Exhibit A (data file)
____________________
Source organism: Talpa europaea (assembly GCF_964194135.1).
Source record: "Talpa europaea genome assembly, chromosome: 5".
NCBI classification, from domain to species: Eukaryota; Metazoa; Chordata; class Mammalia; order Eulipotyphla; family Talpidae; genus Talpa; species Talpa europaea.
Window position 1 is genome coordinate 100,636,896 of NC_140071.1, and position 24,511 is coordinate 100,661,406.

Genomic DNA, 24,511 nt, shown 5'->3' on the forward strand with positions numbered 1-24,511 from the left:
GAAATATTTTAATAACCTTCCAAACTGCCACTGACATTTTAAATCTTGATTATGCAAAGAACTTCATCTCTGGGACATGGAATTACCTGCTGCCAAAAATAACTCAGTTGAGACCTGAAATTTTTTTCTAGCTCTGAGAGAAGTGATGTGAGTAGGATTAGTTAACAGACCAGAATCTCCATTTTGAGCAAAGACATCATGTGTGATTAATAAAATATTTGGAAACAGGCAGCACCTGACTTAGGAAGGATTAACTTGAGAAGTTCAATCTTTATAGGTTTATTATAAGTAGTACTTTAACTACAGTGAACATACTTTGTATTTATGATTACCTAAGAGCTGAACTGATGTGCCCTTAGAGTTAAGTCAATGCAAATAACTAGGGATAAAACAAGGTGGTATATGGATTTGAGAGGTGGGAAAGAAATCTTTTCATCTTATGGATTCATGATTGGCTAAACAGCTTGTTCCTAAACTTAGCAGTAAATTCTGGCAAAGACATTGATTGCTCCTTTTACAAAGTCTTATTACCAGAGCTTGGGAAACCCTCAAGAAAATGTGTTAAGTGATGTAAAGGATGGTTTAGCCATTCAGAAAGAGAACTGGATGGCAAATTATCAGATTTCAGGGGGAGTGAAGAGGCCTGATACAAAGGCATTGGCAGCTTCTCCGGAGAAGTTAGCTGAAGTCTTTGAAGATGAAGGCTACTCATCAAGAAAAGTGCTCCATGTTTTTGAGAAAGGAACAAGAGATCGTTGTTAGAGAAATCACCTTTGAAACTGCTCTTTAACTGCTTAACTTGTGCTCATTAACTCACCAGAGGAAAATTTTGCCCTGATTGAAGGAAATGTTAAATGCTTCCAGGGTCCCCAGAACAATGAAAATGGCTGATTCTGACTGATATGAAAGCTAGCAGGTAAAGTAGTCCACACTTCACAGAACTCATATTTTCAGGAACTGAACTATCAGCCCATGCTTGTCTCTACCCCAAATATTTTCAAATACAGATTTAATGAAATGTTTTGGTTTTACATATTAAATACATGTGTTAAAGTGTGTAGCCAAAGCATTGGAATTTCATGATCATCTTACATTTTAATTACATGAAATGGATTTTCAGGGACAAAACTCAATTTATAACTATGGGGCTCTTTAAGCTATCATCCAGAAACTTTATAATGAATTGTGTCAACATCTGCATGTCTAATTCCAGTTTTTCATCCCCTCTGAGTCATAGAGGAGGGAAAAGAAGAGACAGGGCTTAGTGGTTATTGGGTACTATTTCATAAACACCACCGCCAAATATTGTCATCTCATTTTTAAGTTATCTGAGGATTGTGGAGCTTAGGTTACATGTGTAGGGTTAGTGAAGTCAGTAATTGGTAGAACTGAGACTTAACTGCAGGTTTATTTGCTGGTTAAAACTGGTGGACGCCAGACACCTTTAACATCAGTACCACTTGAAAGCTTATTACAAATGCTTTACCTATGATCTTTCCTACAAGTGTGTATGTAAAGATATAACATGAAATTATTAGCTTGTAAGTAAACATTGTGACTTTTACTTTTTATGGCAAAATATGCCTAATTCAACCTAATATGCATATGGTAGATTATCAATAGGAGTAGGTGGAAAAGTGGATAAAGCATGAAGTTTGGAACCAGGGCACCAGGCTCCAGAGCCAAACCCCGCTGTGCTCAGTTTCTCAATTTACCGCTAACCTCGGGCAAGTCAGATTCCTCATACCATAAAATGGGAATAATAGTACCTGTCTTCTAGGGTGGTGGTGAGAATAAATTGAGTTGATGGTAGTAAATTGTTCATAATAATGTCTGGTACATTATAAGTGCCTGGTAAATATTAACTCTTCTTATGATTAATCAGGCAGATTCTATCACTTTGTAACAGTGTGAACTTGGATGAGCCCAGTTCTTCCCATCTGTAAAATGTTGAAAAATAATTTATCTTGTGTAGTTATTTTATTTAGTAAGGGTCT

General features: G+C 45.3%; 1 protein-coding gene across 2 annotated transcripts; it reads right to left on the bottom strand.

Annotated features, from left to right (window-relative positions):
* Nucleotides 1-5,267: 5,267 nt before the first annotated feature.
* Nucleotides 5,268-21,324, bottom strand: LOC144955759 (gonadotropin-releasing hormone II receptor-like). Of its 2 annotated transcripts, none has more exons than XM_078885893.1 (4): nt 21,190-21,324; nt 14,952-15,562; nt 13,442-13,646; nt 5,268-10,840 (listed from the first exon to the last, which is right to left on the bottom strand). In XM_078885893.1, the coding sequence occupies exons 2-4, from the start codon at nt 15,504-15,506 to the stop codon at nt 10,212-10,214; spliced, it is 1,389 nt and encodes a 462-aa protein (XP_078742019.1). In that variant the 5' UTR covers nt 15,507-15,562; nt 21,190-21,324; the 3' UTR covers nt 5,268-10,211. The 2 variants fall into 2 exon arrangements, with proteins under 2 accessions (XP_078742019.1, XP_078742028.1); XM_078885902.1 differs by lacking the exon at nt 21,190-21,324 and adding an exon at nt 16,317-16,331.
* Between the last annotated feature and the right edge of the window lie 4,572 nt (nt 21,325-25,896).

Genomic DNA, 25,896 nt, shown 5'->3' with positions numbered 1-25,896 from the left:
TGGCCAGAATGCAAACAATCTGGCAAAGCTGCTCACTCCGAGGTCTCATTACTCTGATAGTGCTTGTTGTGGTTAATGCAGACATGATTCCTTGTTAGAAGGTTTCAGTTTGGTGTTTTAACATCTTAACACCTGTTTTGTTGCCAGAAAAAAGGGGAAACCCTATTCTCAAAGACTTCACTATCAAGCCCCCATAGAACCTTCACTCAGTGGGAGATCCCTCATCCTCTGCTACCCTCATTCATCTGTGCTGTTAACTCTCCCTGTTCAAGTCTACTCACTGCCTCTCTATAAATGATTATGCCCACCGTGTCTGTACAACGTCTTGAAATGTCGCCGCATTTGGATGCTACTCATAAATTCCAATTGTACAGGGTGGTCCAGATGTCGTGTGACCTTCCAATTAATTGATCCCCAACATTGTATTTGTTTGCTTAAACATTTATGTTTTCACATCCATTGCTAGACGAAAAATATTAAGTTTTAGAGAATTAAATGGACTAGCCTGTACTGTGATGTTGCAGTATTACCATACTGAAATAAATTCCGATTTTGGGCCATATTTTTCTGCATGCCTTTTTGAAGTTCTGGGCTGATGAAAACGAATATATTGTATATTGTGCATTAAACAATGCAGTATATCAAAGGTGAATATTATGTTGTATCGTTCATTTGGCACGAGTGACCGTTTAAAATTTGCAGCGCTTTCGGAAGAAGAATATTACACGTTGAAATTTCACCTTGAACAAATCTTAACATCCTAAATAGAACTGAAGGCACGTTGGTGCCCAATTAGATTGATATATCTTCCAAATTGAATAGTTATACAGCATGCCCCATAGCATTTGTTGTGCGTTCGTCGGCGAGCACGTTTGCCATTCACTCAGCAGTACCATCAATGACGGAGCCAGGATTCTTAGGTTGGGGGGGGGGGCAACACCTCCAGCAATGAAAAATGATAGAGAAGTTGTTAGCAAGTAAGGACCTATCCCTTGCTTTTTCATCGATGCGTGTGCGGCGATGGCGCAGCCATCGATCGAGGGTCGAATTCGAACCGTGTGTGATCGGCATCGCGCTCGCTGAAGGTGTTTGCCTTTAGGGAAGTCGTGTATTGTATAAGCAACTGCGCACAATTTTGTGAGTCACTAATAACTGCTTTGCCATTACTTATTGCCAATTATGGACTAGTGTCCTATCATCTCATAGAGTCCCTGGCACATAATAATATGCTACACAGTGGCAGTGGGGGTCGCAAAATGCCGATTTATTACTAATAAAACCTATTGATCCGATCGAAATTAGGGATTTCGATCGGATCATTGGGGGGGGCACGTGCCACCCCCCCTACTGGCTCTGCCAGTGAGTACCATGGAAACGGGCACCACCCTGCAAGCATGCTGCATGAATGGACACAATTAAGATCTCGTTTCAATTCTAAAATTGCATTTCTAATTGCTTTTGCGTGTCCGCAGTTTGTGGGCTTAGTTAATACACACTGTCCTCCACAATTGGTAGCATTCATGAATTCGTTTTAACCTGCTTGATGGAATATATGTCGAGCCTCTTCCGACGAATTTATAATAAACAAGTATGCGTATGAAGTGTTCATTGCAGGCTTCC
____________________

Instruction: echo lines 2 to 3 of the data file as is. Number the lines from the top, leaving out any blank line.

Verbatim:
Source record: "Talpa europaea genome assembly, chromosome: 5".
NCBI classification, from domain to species: Eukaryota; Metazoa; Chordata; class Mammalia; order Eulipotyphla; family Talpidae; genus Talpa; species Talpa europaea.